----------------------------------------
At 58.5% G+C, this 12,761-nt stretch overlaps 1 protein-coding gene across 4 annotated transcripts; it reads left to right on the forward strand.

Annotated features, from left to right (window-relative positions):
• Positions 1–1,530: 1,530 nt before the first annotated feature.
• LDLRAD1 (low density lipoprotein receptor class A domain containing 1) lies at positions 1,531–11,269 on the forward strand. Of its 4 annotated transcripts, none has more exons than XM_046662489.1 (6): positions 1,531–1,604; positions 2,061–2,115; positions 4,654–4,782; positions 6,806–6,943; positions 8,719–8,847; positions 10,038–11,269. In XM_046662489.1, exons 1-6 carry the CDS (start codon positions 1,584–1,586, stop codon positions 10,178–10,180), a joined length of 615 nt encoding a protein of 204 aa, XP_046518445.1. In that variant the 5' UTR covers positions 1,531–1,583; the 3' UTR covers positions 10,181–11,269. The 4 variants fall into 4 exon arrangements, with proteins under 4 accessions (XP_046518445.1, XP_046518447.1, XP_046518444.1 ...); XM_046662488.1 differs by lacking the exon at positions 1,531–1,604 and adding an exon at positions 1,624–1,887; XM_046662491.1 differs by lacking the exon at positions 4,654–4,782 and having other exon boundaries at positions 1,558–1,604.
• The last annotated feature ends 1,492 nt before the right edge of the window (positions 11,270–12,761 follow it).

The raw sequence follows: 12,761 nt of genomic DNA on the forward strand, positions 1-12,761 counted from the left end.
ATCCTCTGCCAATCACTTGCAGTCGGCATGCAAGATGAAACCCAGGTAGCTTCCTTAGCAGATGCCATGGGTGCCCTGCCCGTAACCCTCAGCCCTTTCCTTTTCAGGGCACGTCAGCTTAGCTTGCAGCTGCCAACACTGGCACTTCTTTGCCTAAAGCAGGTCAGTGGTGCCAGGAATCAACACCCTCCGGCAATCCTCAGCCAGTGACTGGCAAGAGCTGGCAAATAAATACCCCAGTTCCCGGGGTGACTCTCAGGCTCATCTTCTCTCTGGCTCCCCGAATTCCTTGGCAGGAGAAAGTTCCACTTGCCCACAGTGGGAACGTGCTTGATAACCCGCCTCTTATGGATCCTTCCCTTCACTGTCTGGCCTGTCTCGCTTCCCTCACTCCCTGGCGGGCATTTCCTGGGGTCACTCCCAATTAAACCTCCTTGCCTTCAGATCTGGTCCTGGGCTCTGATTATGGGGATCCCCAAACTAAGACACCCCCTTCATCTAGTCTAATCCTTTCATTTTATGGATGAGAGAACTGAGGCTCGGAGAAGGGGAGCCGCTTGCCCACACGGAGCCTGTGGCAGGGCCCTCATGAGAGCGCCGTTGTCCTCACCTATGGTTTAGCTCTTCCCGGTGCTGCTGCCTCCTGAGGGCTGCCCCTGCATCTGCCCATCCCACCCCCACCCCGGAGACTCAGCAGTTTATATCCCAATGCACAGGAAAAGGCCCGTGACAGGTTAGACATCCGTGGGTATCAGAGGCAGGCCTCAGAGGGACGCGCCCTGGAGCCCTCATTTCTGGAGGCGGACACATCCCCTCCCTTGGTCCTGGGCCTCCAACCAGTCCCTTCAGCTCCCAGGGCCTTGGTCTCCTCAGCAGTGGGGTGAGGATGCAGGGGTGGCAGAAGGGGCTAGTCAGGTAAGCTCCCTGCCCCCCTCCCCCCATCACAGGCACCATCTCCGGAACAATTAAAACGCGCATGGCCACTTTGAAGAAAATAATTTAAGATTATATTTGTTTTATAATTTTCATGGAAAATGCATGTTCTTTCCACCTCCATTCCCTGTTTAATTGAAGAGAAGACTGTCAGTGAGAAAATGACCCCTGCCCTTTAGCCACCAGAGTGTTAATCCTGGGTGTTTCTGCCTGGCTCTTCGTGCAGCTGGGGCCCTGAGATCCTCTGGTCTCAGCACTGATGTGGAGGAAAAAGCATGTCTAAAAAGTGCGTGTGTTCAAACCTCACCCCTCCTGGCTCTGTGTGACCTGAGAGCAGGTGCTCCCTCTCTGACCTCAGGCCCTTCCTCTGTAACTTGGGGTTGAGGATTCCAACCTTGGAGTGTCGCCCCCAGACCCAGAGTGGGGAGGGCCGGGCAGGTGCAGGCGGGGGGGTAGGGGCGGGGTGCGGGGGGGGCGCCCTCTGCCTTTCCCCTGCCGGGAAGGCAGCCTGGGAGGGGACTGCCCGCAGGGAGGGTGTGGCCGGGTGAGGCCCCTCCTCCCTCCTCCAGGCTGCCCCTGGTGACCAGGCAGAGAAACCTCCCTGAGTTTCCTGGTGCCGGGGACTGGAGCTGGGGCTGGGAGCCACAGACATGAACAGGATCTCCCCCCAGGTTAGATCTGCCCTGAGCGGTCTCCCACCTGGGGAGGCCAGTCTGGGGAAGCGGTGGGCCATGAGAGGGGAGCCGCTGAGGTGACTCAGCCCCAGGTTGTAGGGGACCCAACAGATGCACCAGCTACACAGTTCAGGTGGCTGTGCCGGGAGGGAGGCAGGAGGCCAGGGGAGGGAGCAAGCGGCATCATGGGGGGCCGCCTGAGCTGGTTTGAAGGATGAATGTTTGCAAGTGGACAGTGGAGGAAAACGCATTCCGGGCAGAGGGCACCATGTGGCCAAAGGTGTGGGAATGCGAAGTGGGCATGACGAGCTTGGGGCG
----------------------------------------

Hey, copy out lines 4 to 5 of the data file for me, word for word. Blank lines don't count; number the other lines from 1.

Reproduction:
• LDLRAD1 (low density lipoprotein receptor class A domain containing 1) lies at positions 1,531–11,269 on the forward strand. Of its 4 annotated transcripts, none has more exons than XM_046662489.1 (6): positions 1,531–1,604; positions 2,061–2,115; positions 4,654–4,782; positions 6,806–6,943; positions 8,719–8,847; positions 10,038–11,269. In XM_046662489.1, exons 1-6 carry the CDS (start codon positions 1,584–1,586, stop codon positions 10,178–10,180), a joined length of 615 nt encoding a protein of 204 aa, XP_046518445.1. In that variant the 5' UTR covers positions 1,531–1,583; the 3' UTR covers positions 10,181–11,269. The 4 variants fall into 4 exon arrangements, with proteins under 4 accessions (XP_046518445.1, XP_046518447.1, XP_046518444.1 ...); XM_046662488.1 differs by lacking the exon at positions 1,531–1,604 and adding an exon at positions 1,624–1,887; XM_046662491.1 differs by lacking the exon at positions 4,654–4,782 and having other exon boundaries at positions 1,558–1,604.
• The last annotated feature ends 1,492 nt before the right edge of the window (positions 11,270–12,761 follow it).